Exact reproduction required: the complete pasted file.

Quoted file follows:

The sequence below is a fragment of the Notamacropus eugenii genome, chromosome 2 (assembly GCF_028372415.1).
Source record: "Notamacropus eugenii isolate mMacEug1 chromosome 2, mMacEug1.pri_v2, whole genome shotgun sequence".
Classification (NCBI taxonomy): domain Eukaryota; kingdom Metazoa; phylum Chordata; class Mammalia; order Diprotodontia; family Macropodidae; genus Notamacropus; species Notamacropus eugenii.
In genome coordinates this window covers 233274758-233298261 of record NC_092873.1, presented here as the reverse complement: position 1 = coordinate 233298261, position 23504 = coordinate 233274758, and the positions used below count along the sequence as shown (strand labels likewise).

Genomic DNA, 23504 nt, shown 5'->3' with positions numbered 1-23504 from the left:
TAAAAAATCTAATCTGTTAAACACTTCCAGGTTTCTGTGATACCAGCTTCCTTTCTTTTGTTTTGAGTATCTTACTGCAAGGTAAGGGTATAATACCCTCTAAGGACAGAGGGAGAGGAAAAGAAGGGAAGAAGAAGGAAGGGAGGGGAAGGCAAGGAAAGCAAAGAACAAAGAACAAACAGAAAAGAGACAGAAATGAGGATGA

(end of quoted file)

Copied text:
The sequence below is a fragment of the Notamacropus eugenii genome, chromosome 2 (assembly GCF_028372415.1).
Source record: "Notamacropus eugenii isolate mMacEug1 chromosome 2, mMacEug1.pri_v2, whole genome shotgun sequence".
Classification (NCBI taxonomy): domain Eukaryota; kingdom Metazoa; phylum Chordata; class Mammalia; order Diprotodontia; family Macropodidae; genus Notamacropus; species Notamacropus eugenii.
In genome coordinates this window covers 233274758-233298261 of record NC_092873.1, presented here as the reverse complement: position 1 = coordinate 233298261, position 23504 = coordinate 233274758, and the positions used below count along the sequence as shown (strand labels likewise).

Genomic DNA, 23504 nt, shown 5'->3' with positions numbered 1-23504 from the left:
TAAAAAATCTAATCTGTTAAACACTTCCAGGTTTCTGTGATACCAGCTTCCTTTCTTTTGTTTTGAGTATCTTACTGCAAGGTAAGGGTATAATACCCTCTAAGGACAGAGGGAGAGGAAAAGAAGGGAAGAAGAAGGAAGGGAGGGGAAGGCAAGGAAAGCAAAGAACAAAGAACAAACAGAAAAGAGACAGAAATGAGGATGA